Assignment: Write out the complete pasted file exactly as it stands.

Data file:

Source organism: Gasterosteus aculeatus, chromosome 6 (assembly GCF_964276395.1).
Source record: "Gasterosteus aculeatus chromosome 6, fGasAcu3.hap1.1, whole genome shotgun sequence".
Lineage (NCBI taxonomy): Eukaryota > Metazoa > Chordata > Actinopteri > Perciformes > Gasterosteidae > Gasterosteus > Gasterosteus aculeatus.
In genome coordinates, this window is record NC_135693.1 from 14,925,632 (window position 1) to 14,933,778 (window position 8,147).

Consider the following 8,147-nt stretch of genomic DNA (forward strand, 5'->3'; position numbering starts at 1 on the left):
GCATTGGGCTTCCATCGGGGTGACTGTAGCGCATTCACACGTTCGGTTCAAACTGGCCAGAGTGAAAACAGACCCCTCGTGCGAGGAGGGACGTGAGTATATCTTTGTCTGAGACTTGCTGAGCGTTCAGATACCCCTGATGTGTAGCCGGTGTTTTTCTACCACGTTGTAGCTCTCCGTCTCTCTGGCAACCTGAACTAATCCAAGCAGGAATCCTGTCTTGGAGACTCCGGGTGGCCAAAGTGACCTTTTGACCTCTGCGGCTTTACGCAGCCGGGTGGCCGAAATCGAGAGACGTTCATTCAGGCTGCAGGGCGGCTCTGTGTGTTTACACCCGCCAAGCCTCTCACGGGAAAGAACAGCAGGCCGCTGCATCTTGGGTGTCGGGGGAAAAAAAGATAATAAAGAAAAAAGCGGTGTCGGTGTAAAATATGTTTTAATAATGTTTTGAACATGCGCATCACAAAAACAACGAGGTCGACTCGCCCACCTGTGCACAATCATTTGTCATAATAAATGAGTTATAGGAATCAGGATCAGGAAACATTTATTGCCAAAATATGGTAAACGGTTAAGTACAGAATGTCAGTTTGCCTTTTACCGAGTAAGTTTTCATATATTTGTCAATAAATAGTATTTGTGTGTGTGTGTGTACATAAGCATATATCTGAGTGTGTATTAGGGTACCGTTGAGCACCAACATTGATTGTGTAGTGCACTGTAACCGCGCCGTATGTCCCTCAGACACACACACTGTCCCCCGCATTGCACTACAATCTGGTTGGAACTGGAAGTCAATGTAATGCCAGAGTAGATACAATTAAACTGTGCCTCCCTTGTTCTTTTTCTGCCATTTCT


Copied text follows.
Source organism: Gasterosteus aculeatus, chromosome 6 (assembly GCF_964276395.1).
Source record: "Gasterosteus aculeatus chromosome 6, fGasAcu3.hap1.1, whole genome shotgun sequence".
Lineage (NCBI taxonomy): Eukaryota > Metazoa > Chordata > Actinopteri > Perciformes > Gasterosteidae > Gasterosteus > Gasterosteus aculeatus.
In genome coordinates, this window is record NC_135693.1 from 14,925,632 (window position 1) to 14,933,778 (window position 8,147).

Consider the following 8,147-nt stretch of genomic DNA (forward strand, 5'->3'; position numbering starts at 1 on the left):
GCATTGGGCTTCCATCGGGGTGACTGTAGCGCATTCACACGTTCGGTTCAAACTGGCCAGAGTGAAAACAGACCCCTCGTGCGAGGAGGGACGTGAGTATATCTTTGTCTGAGACTTGCTGAGCGTTCAGATACCCCTGATGTGTAGCCGGTGTTTTTCTACCACGTTGTAGCTCTCCGTCTCTCTGGCAACCTGAACTAATCCAAGCAGGAATCCTGTCTTGGAGACTCCGGGTGGCCAAAGTGACCTTTTGACCTCTGCGGCTTTACGCAGCCGGGTGGCCGAAATCGAGAGACGTTCATTCAGGCTGCAGGGCGGCTCTGTGTGTTTACACCCGCCAAGCCTCTCACGGGAAAGAACAGCAGGCCGCTGCATCTTGGGTGTCGGGGGAAAAAAAGATAATAAAGAAAAAAGCGGTGTCGGTGTAAAATATGTTTTAATAATGTTTTGAACATGCGCATCACAAAAACAACGAGGTCGACTCGCCCACCTGTGCACAATCATTTGTCATAATAAATGAGTTATAGGAATCAGGATCAGGAAACATTTATTGCCAAAATATGGTAAACGGTTAAGTACAGAATGTCAGTTTGCCTTTTACCGAGTAAGTTTTCATATATTTGTCAATAAATAGTATTTGTGTGTGTGTGTGTACATAAGCATATATCTGAGTGTGTATTAGGGTACCGTTGAGCACCAACATTGATTGTGTAGTGCACTGTAACCGCGCCGTATGTCCCTCAGACACACACACTGTCCCCCGCATTGCACTACAATCTGGTTGGAACTGGAAGTCAATGTAATGCCAGAGTAGATACAATTAAACTGTGCCTCCCTTGTTCTTTTTCTGCCATTTCT